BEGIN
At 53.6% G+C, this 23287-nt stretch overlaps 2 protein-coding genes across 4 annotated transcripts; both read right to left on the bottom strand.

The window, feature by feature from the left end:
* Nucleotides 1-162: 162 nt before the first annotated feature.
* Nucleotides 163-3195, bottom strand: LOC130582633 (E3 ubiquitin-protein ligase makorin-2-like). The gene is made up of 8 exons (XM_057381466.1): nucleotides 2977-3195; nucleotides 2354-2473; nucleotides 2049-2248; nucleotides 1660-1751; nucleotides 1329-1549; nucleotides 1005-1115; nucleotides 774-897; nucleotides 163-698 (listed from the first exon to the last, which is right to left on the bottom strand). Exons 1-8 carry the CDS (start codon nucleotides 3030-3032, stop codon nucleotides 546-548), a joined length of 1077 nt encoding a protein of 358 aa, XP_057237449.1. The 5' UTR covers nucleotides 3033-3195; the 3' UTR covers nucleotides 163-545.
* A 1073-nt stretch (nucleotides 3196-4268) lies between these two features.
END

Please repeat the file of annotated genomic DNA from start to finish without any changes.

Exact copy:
At 53.6% G+C, this 23287-nt stretch overlaps 2 protein-coding genes across 4 annotated transcripts; both read right to left on the bottom strand.

The window, feature by feature from the left end:
* Nucleotides 1-162: 162 nt before the first annotated feature.
* Nucleotides 163-3195, bottom strand: LOC130582633 (E3 ubiquitin-protein ligase makorin-2-like). The gene is made up of 8 exons (XM_057381466.1): nucleotides 2977-3195; nucleotides 2354-2473; nucleotides 2049-2248; nucleotides 1660-1751; nucleotides 1329-1549; nucleotides 1005-1115; nucleotides 774-897; nucleotides 163-698 (listed from the first exon to the last, which is right to left on the bottom strand). Exons 1-8 carry the CDS (start codon nucleotides 3030-3032, stop codon nucleotides 546-548), a joined length of 1077 nt encoding a protein of 358 aa, XP_057237449.1. The 5' UTR covers nucleotides 3033-3195; the 3' UTR covers nucleotides 163-545.
* A 1073-nt stretch (nucleotides 3196-4268) lies between these two features.